Redundant Array of Inexpensive Disks
From Unofficial BOINC Wiki
This is a structured collection of Disk Drives that are configured and controlled in such a way that failures of one or more of the Disk Drives in the array will not result in the loss of data, performance, or both. In the simplest configuration two Disk Drives can be "Mirrored" and if one drive fails the data is safe because it is also available on the second Disk Drive. If the data is "Striped" across the two drives the speed of read and write operations increases, though now, if one drive fails you lose all of the data.
So, arrays can be combinations of Disk Drives that are "striped" and / or "mirrored" to achieve the desired level of speed and data protection. Other configurations are possible with RAID-5 being the most popular (after pure mirrors and striped configurations) with 3 or more disk drives being used as a single array with the data written to the disks in such a way that the failure of one Disk Drive will not result in loss of data. A RAID-5 Array is slower in performance than a typical mirror or stripe configuration but does allow slightly larger total disk space.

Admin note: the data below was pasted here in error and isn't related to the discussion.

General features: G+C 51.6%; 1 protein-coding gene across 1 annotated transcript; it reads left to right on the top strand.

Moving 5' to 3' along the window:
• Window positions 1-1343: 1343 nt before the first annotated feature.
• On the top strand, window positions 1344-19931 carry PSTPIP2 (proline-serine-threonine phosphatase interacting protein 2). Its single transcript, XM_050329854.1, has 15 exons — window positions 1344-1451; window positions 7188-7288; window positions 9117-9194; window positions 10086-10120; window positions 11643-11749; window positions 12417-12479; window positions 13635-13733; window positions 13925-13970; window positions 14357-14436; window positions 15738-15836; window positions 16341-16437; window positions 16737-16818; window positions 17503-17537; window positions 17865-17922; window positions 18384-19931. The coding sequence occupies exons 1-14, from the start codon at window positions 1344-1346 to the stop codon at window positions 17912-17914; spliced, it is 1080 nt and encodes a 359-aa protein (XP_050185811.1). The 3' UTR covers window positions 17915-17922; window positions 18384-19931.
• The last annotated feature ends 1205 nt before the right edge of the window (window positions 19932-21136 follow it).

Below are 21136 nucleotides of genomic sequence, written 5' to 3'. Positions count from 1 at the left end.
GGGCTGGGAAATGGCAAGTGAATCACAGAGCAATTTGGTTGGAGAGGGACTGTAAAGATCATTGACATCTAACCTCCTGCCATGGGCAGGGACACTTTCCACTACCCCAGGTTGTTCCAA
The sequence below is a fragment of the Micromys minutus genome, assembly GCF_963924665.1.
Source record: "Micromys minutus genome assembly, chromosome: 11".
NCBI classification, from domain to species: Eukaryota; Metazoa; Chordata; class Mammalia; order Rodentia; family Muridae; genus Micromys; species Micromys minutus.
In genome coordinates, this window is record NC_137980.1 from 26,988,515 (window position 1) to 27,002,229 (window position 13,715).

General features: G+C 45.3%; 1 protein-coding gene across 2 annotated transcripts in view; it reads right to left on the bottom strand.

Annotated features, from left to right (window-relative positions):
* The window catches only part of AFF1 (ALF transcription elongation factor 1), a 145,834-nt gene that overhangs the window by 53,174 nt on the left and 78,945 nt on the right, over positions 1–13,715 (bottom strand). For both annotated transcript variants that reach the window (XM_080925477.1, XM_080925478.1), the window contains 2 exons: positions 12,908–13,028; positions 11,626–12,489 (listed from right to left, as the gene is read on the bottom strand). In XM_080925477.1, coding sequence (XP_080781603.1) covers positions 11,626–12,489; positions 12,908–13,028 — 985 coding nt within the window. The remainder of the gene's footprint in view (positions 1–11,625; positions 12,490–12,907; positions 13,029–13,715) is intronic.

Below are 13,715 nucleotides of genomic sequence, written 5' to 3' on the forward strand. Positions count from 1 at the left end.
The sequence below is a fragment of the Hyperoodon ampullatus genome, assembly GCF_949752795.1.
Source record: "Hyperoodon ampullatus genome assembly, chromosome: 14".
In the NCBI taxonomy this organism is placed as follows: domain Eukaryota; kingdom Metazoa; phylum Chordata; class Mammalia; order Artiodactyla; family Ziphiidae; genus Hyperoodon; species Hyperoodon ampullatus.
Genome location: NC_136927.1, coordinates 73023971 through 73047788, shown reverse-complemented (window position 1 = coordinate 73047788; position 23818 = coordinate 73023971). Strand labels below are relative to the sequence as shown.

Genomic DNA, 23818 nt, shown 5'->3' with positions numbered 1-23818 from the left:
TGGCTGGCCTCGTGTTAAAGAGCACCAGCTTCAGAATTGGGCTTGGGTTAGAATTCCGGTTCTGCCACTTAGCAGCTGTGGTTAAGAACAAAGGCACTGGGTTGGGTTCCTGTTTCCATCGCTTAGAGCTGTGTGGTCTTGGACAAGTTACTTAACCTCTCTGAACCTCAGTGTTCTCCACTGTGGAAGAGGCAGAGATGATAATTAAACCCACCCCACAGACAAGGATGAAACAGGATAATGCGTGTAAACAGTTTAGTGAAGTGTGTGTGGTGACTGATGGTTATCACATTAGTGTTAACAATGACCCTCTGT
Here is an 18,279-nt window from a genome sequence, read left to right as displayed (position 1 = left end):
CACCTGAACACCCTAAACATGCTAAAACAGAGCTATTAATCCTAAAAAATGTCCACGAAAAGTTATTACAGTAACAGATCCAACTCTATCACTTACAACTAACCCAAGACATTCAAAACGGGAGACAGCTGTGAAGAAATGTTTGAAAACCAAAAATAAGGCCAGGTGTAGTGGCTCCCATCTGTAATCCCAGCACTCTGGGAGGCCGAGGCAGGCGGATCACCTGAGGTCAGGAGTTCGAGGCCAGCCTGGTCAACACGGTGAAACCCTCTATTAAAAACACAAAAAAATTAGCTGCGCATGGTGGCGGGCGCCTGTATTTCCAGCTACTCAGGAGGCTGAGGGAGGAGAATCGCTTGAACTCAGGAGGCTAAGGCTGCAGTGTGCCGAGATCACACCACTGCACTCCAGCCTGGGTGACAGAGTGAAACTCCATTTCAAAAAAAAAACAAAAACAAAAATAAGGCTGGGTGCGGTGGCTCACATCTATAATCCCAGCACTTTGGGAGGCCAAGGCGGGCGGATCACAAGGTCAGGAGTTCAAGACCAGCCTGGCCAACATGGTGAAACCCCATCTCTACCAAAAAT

The use of "Hot Spare" Disks allows the system to begin automatic recovery operations by taking a disk in the array that is designated as the "Hot Spare" Disk and doing all of the required operations including the creation of the data on the Disk Drive so that the array is again configured so that the loss of data cannot occur. All of this is automatic and all the operators have to do is to remove the failed disk drive and replace it with a new disk drive and insert it into the RAID Array.
The use of RAID techniques improves system availability and speed, depending on the mix of RAID Levels and the physical Disk Drives. The use of RAID-5 and Mirroring adds to availability with a decrease in the Mean Time Between Failures because of the increase of system complexity.
- Redundant Array of Independent Disks